InsideTracker claims to help users better manage their biological age, which is actually different from chronological age. While chronological age measures how long you have physically existed, biological age measures the age of your cells. In some people, these two numbers are the same, but in others they may be different.
Many factors can affect your biological age, such as genetics and stress. Additionally, biological age can be a risk factor for the development of many chronic diseases, such as diabetes, cancer and dementia. While biological age versus chronological age is an accepted concept, the use of biomarkers to indicate biological age still requires further research.
The first step in using InsideTracker is choosing your plan (we describe the options and costs in detail below) and going through the payment process. You will then complete a brief questionnaire, where you will be asked questions about your exercise, diet, sleep, and other lifestyle habits. You will also be asked to provide body measurements.
From there, you can schedule your blood test or simply print your lab slip and bring it to a Quest Diagnostics location. You should receive brief instructions on how to prepare for it. For example, you may need to stop taking supplements 24 hours before your blood test. All InsideTracker tests also require a 12-hour fast before blood tests. The blood tests for InnerAge 2.0 screen for 17 biomarkers for men and 13 for women.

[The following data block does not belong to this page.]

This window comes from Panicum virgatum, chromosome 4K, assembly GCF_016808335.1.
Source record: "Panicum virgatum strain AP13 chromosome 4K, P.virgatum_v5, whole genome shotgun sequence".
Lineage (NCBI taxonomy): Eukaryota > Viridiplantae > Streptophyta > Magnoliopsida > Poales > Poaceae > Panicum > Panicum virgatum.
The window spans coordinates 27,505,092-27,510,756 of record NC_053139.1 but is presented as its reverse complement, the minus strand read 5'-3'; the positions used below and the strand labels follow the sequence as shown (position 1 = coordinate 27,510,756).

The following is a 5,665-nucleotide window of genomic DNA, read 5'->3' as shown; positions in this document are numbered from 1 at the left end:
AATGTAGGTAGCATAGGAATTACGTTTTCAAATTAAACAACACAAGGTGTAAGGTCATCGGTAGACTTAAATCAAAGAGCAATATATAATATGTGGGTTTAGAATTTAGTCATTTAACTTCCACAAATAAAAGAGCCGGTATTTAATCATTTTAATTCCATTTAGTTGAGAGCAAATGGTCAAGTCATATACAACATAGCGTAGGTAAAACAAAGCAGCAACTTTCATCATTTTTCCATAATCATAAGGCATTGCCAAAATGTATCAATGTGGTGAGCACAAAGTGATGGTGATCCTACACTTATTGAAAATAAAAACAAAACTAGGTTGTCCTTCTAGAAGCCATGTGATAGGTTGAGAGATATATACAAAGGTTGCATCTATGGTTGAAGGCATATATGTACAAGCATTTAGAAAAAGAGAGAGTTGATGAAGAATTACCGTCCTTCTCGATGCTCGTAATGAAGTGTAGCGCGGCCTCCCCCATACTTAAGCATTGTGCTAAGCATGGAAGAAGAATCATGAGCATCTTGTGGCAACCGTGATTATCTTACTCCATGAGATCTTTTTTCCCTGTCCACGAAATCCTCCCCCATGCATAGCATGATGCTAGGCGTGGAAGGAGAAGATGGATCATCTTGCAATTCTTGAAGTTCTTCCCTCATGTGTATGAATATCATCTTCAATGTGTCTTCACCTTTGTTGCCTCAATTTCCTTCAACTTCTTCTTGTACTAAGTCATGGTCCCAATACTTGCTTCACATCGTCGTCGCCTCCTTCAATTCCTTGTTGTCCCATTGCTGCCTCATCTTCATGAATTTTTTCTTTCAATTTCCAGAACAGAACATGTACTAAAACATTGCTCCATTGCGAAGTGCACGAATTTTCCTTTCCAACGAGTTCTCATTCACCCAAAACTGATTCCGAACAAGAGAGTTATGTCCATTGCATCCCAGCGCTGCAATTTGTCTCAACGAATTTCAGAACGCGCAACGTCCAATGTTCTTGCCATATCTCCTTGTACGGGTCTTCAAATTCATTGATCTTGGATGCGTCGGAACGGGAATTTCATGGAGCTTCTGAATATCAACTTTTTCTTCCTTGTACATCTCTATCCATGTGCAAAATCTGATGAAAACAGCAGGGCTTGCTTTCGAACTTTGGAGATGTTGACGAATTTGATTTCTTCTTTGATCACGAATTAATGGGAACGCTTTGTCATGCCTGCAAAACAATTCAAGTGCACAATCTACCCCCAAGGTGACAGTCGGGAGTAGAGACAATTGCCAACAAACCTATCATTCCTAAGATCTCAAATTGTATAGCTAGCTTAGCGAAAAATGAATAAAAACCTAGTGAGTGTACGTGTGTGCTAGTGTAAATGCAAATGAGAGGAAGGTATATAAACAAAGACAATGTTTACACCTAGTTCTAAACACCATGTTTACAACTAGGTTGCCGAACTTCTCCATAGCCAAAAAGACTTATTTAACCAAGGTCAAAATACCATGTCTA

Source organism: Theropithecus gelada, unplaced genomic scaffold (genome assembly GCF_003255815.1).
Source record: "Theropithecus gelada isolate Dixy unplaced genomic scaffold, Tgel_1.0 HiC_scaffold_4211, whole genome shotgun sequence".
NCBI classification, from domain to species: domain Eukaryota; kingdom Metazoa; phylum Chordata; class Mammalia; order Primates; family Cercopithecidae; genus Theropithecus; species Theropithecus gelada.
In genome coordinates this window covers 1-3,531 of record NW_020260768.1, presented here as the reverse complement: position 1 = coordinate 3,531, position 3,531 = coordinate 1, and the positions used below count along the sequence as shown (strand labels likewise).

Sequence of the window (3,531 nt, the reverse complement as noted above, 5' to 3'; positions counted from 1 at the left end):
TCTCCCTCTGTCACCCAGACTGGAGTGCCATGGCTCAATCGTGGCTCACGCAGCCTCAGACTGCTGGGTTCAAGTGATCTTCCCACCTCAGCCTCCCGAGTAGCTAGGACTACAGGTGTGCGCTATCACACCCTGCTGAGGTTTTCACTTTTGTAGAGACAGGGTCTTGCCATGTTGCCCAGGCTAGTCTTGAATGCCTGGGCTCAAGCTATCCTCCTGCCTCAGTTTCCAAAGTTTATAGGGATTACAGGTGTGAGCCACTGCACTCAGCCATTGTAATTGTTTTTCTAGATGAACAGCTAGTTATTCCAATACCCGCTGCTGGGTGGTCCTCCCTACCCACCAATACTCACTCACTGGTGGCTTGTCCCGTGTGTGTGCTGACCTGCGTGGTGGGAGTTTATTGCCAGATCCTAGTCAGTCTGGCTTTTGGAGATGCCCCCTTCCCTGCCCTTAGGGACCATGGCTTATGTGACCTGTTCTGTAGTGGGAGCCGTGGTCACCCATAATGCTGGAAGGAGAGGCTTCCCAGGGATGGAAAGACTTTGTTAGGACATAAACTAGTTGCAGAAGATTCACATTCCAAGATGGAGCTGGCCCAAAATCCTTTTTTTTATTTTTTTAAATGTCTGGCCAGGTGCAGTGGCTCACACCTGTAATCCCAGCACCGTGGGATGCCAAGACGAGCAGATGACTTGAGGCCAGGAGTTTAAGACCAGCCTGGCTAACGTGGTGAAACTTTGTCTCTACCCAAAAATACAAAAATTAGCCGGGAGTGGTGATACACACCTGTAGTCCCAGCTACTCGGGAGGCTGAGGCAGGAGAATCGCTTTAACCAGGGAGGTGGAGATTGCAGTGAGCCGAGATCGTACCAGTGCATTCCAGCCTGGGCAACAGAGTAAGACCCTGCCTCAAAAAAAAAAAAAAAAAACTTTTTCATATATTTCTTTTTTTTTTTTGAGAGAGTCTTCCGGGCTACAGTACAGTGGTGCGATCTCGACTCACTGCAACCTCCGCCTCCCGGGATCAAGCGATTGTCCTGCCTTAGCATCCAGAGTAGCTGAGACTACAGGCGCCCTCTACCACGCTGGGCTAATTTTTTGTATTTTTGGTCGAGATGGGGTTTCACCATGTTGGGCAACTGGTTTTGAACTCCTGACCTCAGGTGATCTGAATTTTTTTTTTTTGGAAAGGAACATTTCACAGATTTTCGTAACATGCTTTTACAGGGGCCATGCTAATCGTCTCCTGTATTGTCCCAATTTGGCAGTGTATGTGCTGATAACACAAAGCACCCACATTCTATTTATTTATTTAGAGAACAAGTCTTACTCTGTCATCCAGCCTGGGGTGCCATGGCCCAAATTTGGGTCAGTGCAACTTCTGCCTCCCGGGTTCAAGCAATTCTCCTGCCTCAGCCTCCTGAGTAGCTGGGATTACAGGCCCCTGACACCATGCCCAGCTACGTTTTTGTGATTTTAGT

According to the company, it should take around five to seven days to get your blood test results back, at which time you’ll receive an email when your results and recommendations are ready for viewing. Those uploading their own blood test results can expect to wait 10-14 days to receive the results.
Once you have your results ready, you can view them either on the InsideTracker website or on its app. You’ll be able to see your biomarker levels and how they compare to optimal ranges, as well as InsideTracker’s recommendations on how to improve biomarkers that are out of range. The biomarkers that the InnerAge 2.0 test analyzes vary for men versus women, but include glucose, LDL, triglycerides, HbA1c, GGT, and albumin (a protein made in the liver) for both.
You will then establish a plan of action, which could range from improving your overall health to focusing on a certain goal, such as your gut health, energy level, metabolism, inner age, stamina, heart health, your fat loss, your sleep, your strength. and power, injury prevention and recovery, stress, cognition or endurance. Selecting a specific action plan allows you to prioritize the recommendations offered, so you can focus on achieving your particular goal. Recommendations range from trying a new kind of nut that week to getting more sunshine and stepping up to resistance training.
From there, you can check in regularly through the InsideTracker app and access various news articles and podcast episodes. You’ll also have a Wellness Score, which will update as you record your daily progress. Each day, you are also asked to rate your stress level the day before. If you have a wearable device, such as an Apple Watch or Fitbit, you can also sync it to the app so it feeds all the data into InsideTracker.
Your plan will last about three months, after which InsideTracker recommends getting an updated blood test (although this isn’t included in the initial cost). This will allow you to see if any improvements have taken place. InsideTracker also explains that further testing is needed because any changes, whether to your diet, lifestyle, activity level or environment, will affect test results, and it is important to calibrate an action plan on relevant results.